New York City is on track to become the nation's first city to require free tampons and sanitary pads in public schools, homeless shelters and jails after lawmakers approved the idea Tuesday amid a national discussion of the costs of having a period.
The proposal, which Democratic Mayor Bill de Blasio's administration supports, marks a new direction in activists' push to dismantle what they see as unfair financial barriers between women and needed sanitary products. New York state lawmakers voted last month to become the sixth state to eliminate sales tax on the items.
The question has recently come up for debate: Are tampons necessary goods or luxury items? Legislators are beginning to talk more openly about menstruation, as they attempt to make feminine hygiene products like sanitary pads and tampons more accessible to women. With that comes making them more affordable - and lifting taxes on products women that most women view as a necessity.
Making it easier for girls to obtain pads and tampons has improved class attendance, said Ana Zambrano-Burakov, principal of the High School for Arts and Business in Queens. 'I have heard sometimes girls stay home because they don't have the money to buy what they need, and that's no longer the case.'
City Councilwoman Julissa Ferreras-Copeland's proposal would make pads and tampons free in restrooms that serve 300,000 schoolgirls, and it would guarantee the products' availability to 23,000 women in homeless shelters and add the force of law to jail standards about sanitary supplies.
Supporters say New York would lead cities by having a law, rather than more changeable policies, in a wide range of locales.
"They're as necessary as toilet paper," so they ought to be just as freely accessible, Ferreras-Copeland, a Democrat, said before Tuesday's 49-0 vote.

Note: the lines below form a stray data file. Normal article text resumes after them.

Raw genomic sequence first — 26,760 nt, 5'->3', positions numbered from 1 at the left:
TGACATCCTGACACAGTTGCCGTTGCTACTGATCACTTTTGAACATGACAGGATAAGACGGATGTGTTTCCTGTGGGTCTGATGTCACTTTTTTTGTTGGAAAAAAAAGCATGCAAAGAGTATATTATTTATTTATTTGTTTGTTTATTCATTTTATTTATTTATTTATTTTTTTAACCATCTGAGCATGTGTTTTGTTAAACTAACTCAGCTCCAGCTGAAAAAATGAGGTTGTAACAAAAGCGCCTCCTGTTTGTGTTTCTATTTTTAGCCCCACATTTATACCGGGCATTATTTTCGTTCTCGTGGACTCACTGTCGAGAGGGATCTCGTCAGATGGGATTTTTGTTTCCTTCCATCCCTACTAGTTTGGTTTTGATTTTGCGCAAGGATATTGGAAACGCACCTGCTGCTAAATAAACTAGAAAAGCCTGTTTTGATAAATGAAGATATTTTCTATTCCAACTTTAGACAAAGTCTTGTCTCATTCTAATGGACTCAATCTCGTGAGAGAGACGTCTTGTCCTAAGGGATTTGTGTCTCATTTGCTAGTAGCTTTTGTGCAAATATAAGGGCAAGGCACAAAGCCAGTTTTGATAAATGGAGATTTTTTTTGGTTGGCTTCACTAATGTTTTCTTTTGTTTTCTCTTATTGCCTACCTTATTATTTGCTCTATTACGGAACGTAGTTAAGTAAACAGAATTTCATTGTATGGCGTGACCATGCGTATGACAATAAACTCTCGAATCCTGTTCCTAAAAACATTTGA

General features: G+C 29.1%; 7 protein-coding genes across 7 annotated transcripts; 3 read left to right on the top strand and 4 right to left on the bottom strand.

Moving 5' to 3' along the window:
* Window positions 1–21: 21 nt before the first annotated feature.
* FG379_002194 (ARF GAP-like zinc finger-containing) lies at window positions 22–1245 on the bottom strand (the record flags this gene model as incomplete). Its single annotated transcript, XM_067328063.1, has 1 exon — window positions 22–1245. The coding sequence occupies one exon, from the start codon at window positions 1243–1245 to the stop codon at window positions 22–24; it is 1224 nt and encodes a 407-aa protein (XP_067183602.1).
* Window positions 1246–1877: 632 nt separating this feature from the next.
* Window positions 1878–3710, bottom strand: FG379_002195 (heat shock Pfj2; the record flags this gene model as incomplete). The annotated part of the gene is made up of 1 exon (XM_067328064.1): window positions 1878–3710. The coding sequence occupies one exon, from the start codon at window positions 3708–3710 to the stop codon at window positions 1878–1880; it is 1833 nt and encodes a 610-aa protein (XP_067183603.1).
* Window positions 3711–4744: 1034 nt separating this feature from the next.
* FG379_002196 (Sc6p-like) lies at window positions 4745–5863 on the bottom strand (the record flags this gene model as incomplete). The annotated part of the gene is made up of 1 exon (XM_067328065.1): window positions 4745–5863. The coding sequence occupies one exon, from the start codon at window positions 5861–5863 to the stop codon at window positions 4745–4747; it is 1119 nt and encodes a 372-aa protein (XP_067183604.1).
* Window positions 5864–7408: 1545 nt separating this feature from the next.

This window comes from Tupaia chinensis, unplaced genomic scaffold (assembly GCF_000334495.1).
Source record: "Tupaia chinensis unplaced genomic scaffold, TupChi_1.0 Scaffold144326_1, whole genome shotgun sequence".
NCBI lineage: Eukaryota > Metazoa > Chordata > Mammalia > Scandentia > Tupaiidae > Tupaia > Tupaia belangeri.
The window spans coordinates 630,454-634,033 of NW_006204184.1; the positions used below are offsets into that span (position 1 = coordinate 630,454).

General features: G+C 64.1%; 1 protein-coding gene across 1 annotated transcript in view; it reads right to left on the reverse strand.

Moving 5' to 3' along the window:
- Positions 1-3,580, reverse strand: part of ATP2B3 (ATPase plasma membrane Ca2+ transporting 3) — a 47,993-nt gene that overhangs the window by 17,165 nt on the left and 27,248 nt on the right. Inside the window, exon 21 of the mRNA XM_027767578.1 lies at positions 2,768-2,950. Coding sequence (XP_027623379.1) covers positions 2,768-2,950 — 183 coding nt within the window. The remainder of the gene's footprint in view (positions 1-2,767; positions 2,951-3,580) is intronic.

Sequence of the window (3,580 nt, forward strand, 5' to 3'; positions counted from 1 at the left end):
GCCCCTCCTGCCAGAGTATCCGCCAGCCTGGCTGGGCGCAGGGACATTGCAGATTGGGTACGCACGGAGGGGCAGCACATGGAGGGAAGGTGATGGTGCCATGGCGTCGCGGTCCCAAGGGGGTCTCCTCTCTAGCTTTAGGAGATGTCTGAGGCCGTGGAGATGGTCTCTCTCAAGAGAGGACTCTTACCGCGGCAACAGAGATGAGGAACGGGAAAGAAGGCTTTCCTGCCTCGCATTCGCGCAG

During the discussion, the council's female speaker waved a wrapped tampon aloft in the spirit of bringing a once-taboo subject into the open. Even a male lawmaker who found the subject a bit uncomfortable praised the proposal.
It's unclear when the mayor will take up the measure, which would provide an estimated 2 million tampons and 3.5 million pads per year in shelters alone. Once dispensers are installed, it's expected to cost about $2.5 million annually in the city's $82 billion budget.
To some extent, schools, shelters and lockups in New York and elsewhere already provide the supplies for free, and the issue has started bubbling up in various lawmakers' chambers. The Dane County Board in Wisconsin, for instance, voted late last year to experiment with providing free tampons and pads in some buildings in the capital county, an idea adapted from a test project that Ferreras-Copeland helped spearhead in 25 New York City schools last year. A Wisconsin state legislature proposal to require the products to be free in public schools and state buildings has stalled so far.
Advocates say the measure also would make the free sanitary supplies more readily available by putting them in restrooms, instead of nurses' offices, in schools with female students in sixth grade and up. Girls who need pads or tampons now have to scramble to try to get to the nurse and then the restroom in breaks between classes, says Lineyah Mitchell, a graduating senior at Brooklyn Technical High School.
Rather than do that and risk being late, girls learn to "know the friend in that class who has extra pads," Mitchell, 17, said at a rally before the vote.
Homeless shelters and jails already provide free menstrual supplies on request, according to the city administration. Women's advocates suggest the supplies are inadequate, but officials say they provide what's needed.
Social Services Commissioner Steven Banks, who oversees homeless shelters, applauded the proposed requirement Tuesday, saying it "expands on and enshrines into law" existing policies.
Meanwhile, New York's statewide sales tax exemption on menstrual supplies is awaiting Democratic Gov. AndrewCuomo's signature, which is expected.
Several states have weighed eliminating the tax this year, with mixed results. While New York said yes, a Utah legislative committee voted down the idea in March.